A welcome focus on indigenous languages at the Dhaka Lit Fest
At this year’s Dhaka Literary Festival, there was a greater emphasis on conducting panels on the Bangla language and in Bangla, instead of solely in English. However, the DLF went a step further and also organised a panel on indigenous language and cultures in Bangladesh on the third day of the festival. This panel, titled “Aadikotha O nari: jaatigoshtir itibritto”, featured poets Akbar Ahmed, Zafir Setu and Mithun Raksham, and was chaired by rights activist and journalist Muktasree Chakma.
The discussion began with an interesting account by Mithun Raksham of the matriarchal structure of the Garo community in Bangladesh and the gender neutral and/or progressive laws that have resulted from this, as well as a brief overview of the oral nature of the majority of literature in the Garo community. Raksham lamented the absence of more written Garo literature, as well as the influence of Christianity on Garo traditions, saying “once upon a time, my grandfather was publicly flogged and humiliated by the padre for bringing his daama (traditional Garo instrument) into the church, which discouraged such ‘un-Christian’ practices. As a result, our traditions have been replaced by Christian ones, but more and more young indigenous people are attempting to bring our traditions back into their accepted religion as well.”
Akbar, a writer from the Tripura kingdom in India, also spoke of the 19 ethnic groups that not only coexist in Tripura but are also able to read, write and get educated up to grade ten in their respective languages, saying, “the 1945 struggle in Tripura and the demand for general education put into a place a left-wing government that held up the rights of the indigenous communities, and it is these state-sponsored initiatives that have focused on preserving our distinctive literature and cultures.”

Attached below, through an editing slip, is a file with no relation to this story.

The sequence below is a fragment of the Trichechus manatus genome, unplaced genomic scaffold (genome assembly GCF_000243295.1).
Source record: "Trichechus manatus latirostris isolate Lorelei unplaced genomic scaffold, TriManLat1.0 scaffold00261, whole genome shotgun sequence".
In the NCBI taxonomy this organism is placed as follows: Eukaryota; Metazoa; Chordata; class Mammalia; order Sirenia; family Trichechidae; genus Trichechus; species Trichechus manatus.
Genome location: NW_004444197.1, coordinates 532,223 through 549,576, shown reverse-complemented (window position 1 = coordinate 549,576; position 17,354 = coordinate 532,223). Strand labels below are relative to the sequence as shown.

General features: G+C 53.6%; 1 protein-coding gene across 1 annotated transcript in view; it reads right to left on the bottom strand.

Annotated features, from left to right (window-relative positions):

Setu shifted the conversation slightly to discuss the threats facing indigenous communities across the world, saying “there are around 8609 languages worldwide, and every 16 days we are losing one language, and it is always the language of an indigenous minority – and with that, their literature, history, culture and philosophy of life are being lost too.”
He added that indigenous land and heritage is being threatened all over the world by the tides of modernisation, and that the fact that we in Bangladesh do not yet know how many indigenous minority groups exist, let alone have a separate institute that fosters indigenous languages, is proof that we are not making serious efforts to understand and preserve indigenous cultures.
The lively debate was conducted mainly in Bangla, but was peppered with anecdotes of folktales from the represented communities, as well as insights into their diverse cultural practices. Muktasree Chakma did an excellent job in moderating the debate, and ended the conversation by thanking the DLF for hosting this panel and requesting others to not include indigenous populations in mainstream conversations simply as a form of tokenism, but to truly engage with their struggles and become their ally in the fight for their rights.